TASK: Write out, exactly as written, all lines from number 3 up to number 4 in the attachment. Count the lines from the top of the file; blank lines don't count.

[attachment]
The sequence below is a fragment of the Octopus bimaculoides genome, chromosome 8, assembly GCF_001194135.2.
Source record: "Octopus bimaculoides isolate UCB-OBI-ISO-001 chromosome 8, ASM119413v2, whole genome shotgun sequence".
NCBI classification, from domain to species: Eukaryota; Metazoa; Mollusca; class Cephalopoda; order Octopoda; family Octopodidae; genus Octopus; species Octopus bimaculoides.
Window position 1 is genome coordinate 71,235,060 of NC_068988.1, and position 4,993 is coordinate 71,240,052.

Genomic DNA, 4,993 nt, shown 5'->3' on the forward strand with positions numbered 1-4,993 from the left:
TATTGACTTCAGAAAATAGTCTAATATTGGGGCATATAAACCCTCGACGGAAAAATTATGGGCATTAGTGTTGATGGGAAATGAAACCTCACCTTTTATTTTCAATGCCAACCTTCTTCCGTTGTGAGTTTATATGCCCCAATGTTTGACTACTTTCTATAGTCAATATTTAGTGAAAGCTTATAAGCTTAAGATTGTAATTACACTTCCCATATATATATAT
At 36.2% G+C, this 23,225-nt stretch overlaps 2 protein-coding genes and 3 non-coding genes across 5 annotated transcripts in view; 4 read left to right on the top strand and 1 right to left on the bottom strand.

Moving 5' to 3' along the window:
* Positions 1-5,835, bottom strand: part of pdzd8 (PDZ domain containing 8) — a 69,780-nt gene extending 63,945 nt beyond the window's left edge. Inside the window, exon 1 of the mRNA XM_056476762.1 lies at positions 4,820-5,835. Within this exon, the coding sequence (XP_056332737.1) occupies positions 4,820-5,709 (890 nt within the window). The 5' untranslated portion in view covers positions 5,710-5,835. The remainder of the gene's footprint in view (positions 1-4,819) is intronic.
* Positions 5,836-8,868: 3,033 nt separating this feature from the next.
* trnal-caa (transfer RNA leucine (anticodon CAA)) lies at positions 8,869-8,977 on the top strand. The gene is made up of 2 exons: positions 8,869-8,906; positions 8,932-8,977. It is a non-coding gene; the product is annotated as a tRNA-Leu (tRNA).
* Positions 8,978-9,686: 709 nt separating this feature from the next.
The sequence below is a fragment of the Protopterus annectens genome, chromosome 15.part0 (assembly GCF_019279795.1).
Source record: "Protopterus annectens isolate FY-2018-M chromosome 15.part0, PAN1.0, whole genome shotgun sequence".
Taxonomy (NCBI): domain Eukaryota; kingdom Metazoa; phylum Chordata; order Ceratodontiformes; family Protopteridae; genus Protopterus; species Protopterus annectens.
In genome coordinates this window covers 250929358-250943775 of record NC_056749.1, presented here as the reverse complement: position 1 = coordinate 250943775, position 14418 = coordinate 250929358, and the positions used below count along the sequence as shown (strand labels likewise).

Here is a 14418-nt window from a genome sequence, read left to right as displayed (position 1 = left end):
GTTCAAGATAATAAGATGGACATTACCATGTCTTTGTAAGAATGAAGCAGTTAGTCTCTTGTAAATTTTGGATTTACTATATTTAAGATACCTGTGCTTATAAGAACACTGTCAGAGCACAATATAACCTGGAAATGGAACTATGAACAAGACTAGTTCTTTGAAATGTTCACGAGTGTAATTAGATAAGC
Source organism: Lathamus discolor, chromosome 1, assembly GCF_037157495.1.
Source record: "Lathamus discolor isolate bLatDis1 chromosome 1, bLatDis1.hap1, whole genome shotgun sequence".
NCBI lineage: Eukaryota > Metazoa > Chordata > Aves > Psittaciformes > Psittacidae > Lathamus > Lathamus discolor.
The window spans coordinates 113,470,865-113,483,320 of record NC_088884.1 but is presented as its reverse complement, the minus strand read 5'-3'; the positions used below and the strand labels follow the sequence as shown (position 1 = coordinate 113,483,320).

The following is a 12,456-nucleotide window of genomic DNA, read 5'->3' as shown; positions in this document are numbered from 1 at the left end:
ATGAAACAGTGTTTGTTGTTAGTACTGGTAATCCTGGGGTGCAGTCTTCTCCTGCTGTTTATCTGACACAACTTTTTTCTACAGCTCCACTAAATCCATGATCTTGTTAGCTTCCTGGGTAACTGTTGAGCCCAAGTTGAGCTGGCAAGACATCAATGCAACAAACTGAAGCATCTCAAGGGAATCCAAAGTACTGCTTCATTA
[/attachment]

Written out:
NCBI classification, from domain to species: Eukaryota; Metazoa; Mollusca; class Cephalopoda; order Octopoda; family Octopodidae; genus Octopus; species Octopus bimaculoides.
Window position 1 is genome coordinate 71,235,060 of NC_068988.1, and position 4,993 is coordinate 71,240,052.